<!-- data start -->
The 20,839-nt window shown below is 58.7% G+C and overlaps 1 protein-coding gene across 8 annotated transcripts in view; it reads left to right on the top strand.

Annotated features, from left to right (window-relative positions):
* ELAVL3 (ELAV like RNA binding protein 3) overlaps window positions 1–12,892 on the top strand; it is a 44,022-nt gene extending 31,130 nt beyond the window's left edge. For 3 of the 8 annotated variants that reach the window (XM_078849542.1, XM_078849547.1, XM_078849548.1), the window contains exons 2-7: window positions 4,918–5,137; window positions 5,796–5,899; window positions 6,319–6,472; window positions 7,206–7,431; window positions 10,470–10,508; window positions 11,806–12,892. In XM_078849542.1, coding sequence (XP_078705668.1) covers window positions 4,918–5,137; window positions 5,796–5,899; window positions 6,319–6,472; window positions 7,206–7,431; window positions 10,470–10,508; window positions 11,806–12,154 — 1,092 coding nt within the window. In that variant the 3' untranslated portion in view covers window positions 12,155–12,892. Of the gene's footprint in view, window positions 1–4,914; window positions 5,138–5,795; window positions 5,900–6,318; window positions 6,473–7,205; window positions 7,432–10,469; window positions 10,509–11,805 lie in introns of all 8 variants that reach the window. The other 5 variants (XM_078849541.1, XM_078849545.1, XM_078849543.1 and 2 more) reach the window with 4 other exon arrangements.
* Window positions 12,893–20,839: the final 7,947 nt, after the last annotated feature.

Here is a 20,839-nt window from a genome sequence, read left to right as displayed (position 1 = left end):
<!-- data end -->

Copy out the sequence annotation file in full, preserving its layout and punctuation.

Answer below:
The 20,839-nt window shown below is 58.7% G+C and overlaps 1 protein-coding gene across 8 annotated transcripts in view; it reads left to right on the top strand.

Annotated features, from left to right (window-relative positions):
* ELAVL3 (ELAV like RNA binding protein 3) overlaps window positions 1–12,892 on the top strand; it is a 44,022-nt gene extending 31,130 nt beyond the window's left edge. For 3 of the 8 annotated variants that reach the window (XM_078849542.1, XM_078849547.1, XM_078849548.1), the window contains exons 2-7: window positions 4,918–5,137; window positions 5,796–5,899; window positions 6,319–6,472; window positions 7,206–7,431; window positions 10,470–10,508; window positions 11,806–12,892. In XM_078849542.1, coding sequence (XP_078705668.1) covers window positions 4,918–5,137; window positions 5,796–5,899; window positions 6,319–6,472; window positions 7,206–7,431; window positions 10,470–10,508; window positions 11,806–12,154 — 1,092 coding nt within the window. In that variant the 3' untranslated portion in view covers window positions 12,155–12,892. Of the gene's footprint in view, window positions 1–4,914; window positions 5,138–5,795; window positions 5,900–6,318; window positions 6,473–7,205; window positions 7,432–10,469; window positions 10,509–11,805 lie in introns of all 8 variants that reach the window. The other 5 variants (XM_078849541.1, XM_078849545.1, XM_078849543.1 and 2 more) reach the window with 4 other exon arrangements.
* Window positions 12,893–20,839: the final 7,947 nt, after the last annotated feature.

Here is a 20,839-nt window from a genome sequence, read left to right as displayed (position 1 = left end):